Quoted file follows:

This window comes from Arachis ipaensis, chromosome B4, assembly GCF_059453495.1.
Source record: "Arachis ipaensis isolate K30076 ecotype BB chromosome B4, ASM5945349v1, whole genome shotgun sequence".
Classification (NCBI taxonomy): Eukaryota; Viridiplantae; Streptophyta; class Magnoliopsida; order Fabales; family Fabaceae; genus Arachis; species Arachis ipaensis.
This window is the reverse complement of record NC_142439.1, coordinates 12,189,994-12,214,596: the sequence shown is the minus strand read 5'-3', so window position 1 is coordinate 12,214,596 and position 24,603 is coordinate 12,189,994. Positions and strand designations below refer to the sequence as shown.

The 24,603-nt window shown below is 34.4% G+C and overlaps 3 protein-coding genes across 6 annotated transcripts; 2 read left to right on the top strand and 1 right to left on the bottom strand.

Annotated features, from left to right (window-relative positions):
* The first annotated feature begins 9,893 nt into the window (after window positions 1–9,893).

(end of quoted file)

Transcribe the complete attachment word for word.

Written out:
This window comes from Arachis ipaensis, chromosome B4, assembly GCF_059453495.1.
Source record: "Arachis ipaensis isolate K30076 ecotype BB chromosome B4, ASM5945349v1, whole genome shotgun sequence".
Classification (NCBI taxonomy): Eukaryota; Viridiplantae; Streptophyta; class Magnoliopsida; order Fabales; family Fabaceae; genus Arachis; species Arachis ipaensis.
This window is the reverse complement of record NC_142439.1, coordinates 12,189,994-12,214,596: the sequence shown is the minus strand read 5'-3', so window position 1 is coordinate 12,214,596 and position 24,603 is coordinate 12,189,994. Positions and strand designations below refer to the sequence as shown.

The 24,603-nt window shown below is 34.4% G+C and overlaps 3 protein-coding genes across 6 annotated transcripts; 2 read left to right on the top strand and 1 right to left on the bottom strand.

Annotated features, from left to right (window-relative positions):
* The first annotated feature begins 9,893 nt into the window (after window positions 1–9,893).